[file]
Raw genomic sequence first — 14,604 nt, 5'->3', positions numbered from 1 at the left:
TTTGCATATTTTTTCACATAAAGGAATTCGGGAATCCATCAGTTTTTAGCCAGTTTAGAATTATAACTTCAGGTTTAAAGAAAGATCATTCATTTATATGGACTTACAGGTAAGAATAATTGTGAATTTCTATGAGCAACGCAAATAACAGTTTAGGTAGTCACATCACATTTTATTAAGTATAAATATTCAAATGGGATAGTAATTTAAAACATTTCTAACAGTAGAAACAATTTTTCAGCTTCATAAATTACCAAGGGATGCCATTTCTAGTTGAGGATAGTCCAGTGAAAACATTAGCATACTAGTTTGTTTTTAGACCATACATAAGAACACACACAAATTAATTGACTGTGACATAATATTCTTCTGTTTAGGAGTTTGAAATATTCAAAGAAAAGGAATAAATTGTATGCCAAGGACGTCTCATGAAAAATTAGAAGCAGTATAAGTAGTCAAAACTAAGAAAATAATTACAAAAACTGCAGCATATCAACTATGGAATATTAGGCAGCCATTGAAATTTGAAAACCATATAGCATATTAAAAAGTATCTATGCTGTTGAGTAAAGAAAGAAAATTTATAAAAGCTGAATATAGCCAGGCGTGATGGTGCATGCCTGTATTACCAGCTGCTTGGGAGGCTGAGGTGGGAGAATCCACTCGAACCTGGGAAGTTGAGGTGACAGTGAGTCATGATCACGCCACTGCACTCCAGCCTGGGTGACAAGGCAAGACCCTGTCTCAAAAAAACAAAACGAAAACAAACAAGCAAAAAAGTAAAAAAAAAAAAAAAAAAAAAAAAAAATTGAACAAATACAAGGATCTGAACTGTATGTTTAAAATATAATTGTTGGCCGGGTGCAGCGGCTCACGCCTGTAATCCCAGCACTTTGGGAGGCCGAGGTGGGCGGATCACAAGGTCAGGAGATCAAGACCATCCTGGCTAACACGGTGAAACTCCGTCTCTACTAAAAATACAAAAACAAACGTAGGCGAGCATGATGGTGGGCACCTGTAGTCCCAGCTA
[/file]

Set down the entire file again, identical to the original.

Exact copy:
Raw genomic sequence first — 14,604 nt, 5'->3', positions numbered from 1 at the left:
TTTGCATATTTTTTCACATAAAGGAATTCGGGAATCCATCAGTTTTTAGCCAGTTTAGAATTATAACTTCAGGTTTAAAGAAAGATCATTCATTTATATGGACTTACAGGTAAGAATAATTGTGAATTTCTATGAGCAACGCAAATAACAGTTTAGGTAGTCACATCACATTTTATTAAGTATAAATATTCAAATGGGATAGTAATTTAAAACATTTCTAACAGTAGAAACAATTTTTCAGCTTCATAAATTACCAAGGGATGCCATTTCTAGTTGAGGATAGTCCAGTGAAAACATTAGCATACTAGTTTGTTTTTAGACCATACATAAGAACACACACAAATTAATTGACTGTGACATAATATTCTTCTGTTTAGGAGTTTGAAATATTCAAAGAAAAGGAATAAATTGTATGCCAAGGACGTCTCATGAAAAATTAGAAGCAGTATAAGTAGTCAAAACTAAGAAAATAATTACAAAAACTGCAGCATATCAACTATGGAATATTAGGCAGCCATTGAAATTTGAAAACCATATAGCATATTAAAAAGTATCTATGCTGTTGAGTAAAGAAAGAAAATTTATAAAAGCTGAATATAGCCAGGCGTGATGGTGCATGCCTGTATTACCAGCTGCTTGGGAGGCTGAGGTGGGAGAATCCACTCGAACCTGGGAAGTTGAGGTGACAGTGAGTCATGATCACGCCACTGCACTCCAGCCTGGGTGACAAGGCAAGACCCTGTCTCAAAAAAACAAAACGAAAACAAACAAGCAAAAAAGTAAAAAAAAAAAAAAAAAAAAAAAAAAATTGAACAAATACAAGGATCTGAACTGTATGTTTAAAATATAATTGTTGGCCGGGTGCAGCGGCTCACGCCTGTAATCCCAGCACTTTGGGAGGCCGAGGTGGGCGGATCACAAGGTCAGGAGATCAAGACCATCCTGGCTAACACGGTGAAACTCCGTCTCTACTAAAAATACAAAAACAAACGTAGGCGAGCATGATGGTGGGCACCTGTAGTCCCAGCTA